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Tropical Brainstorm

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In the wake of her divorce from producer Steve Lillywhite, Kirsty MacColl took the first of what turned out to be many trips to Cuba. The country had a lasting influence on MacColl’s creative and political consciousness over her final years, before a 2000 boating accident cut her life short. Her final album, Tropical Brainstorm, is the product of her love affair with Cuba and the subsequent trips she took to Brazil and other South American locales. Though it was recorded in London, the album is full of equatorial color almost to the point of delirium. Following the runaway success of the late-'90s Buena Vista Social Club revival, numerous Anglo musicians began drawing from Latin traditions. But MacColl knew better than to simply appropriate a foreign culture; she took what she'd learned firsthand and made it her own. Her passion for Cuban culture resounds throughout these songs, but at the same time, they're interwoven with her distinctly British wit. There are even flashes of her Irish roots. Rather than an opportunistic mash-up, Tropical Brainstorm feels like a distinguished account of a curious woman’s worldly travels.

Customer Reviews

Why this album has meaning beyond it

I first heard about Kirsty MacColl in an NPR review of this album on the morning of Saturday, September 9th, 2001, when I was driving to meet up with work friends for a business trip to New York. I bought the album at a Border's on Sunday the 10th, but because this was pre-iPods and I did not have a CD player with me on that trip, I did not hear it until the night of the 11th. That morning, on our way out of the town we were in, a waitress told us over breakfast that a plane had just hit the WTC. Before we checked out, another had hit. As my work group drove home, it felt like the end of the world. We were coming through Pennsylvania when we heard about that plane, and about the same time, if memory serves me, we heard about the Pentagon. The CD was forgotten, of course, during that drive, as it felt like we might possibly be under a military attack. When I got home, I played it while I took a bath. There is a song that has a jet noise feature. It set my nerves on edge. I wasn't sure I liked the album. I wasn't in the right state for the energy and cheek that this album has in so much abundance. Much later, I gave it another try and loved it. I still do. It will always remind me of my feelings about 9/11. Even though the ensuing media storm deadened my initial emotions, even sickened me to the whole thing, and the political maneuvers that followed have a still-lingering bad taste in my mouth, when I play the album, what I remember is my curiosity on the 9th, hearing possibly Scott Simon talk about MacColl and her then-fresh legacy. It is a way to remember something really pleasant and innocent that predates all the rest. There was a beautiful sunrise that morning as I listened to the NPR piece. I will always remember that thanks to this collection.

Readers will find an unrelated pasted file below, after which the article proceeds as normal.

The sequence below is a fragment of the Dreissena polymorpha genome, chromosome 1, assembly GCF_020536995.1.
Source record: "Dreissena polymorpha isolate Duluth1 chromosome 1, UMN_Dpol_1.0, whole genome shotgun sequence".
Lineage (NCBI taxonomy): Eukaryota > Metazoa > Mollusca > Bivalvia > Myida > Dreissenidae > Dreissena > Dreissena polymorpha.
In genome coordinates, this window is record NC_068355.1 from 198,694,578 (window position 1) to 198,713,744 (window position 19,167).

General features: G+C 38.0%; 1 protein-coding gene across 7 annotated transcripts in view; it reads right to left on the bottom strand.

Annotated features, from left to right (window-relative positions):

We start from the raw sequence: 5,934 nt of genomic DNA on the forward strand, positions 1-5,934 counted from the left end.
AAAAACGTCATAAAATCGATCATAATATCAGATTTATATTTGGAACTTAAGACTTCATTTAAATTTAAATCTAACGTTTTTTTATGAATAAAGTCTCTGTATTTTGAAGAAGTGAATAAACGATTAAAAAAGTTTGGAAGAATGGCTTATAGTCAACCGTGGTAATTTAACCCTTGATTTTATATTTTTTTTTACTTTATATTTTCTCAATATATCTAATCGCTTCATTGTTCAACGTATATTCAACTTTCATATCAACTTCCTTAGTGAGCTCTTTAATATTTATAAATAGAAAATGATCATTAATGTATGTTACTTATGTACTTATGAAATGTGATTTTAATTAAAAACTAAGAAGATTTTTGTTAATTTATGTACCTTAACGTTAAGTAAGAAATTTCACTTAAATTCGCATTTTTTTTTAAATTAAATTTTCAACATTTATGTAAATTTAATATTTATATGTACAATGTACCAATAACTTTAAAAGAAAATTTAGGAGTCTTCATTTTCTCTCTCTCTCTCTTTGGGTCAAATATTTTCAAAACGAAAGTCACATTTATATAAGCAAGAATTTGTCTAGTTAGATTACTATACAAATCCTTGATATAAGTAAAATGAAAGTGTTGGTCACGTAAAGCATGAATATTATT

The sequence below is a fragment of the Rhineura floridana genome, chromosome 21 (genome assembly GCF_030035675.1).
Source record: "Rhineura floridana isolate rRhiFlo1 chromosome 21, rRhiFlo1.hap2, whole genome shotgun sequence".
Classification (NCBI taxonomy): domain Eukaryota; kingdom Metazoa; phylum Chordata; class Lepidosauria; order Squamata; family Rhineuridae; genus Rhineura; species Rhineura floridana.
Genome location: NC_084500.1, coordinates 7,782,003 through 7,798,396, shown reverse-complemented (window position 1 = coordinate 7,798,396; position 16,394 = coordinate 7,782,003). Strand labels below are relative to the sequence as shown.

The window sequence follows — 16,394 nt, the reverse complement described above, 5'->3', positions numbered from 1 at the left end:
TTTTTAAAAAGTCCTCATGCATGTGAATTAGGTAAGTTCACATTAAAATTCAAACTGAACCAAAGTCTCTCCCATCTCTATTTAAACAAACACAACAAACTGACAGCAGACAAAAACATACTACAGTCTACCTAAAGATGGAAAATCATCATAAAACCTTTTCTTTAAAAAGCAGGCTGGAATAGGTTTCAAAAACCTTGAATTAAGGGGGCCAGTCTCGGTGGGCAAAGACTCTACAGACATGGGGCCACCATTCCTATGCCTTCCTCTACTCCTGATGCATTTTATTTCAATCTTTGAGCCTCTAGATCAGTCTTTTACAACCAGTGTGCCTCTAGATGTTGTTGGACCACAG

One of the best albums I've ever heard

Ignore all that stuff on the front page of iTunes. Get this instead. Brilliant, beautiful, fearless, endlessly creative. Complex enough to need more than one or two listenings to get everything that's going on, but that means it rewards new listenings with new delights. My only regret is that we'll never get to hear whatever album would have come next.


Kirsty's Voice is superb throught this album. there's not a song that i dislike! The tone of it is just so happy, well in the exceptions of Autumgirlsoup and Wrong again. Fantastic


Born: October 10, 1959 in Croydon, London, England

Genre: Pop

Years Active: '80s, '90s, '00s

Kirsty MacColl, daughter of folk singer/songwriter Ewan MacColl, began her own musical career while still in her teens, singing in a band called the Addix, and eventually signed to the legendary Stiff Records. Her first single, the modern girl group gem, "They Don't Know," was released in 1979. Though it failed in the charts, it was later a major hit for Tracey Ullman. Kirsty MacColl switched to Polydor in the '80s and landed a U.K. Top 40 hit with the novelty song "There's a Guy Works Down the Chip...
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Tropical Brainstorm, Kirsty MacColl
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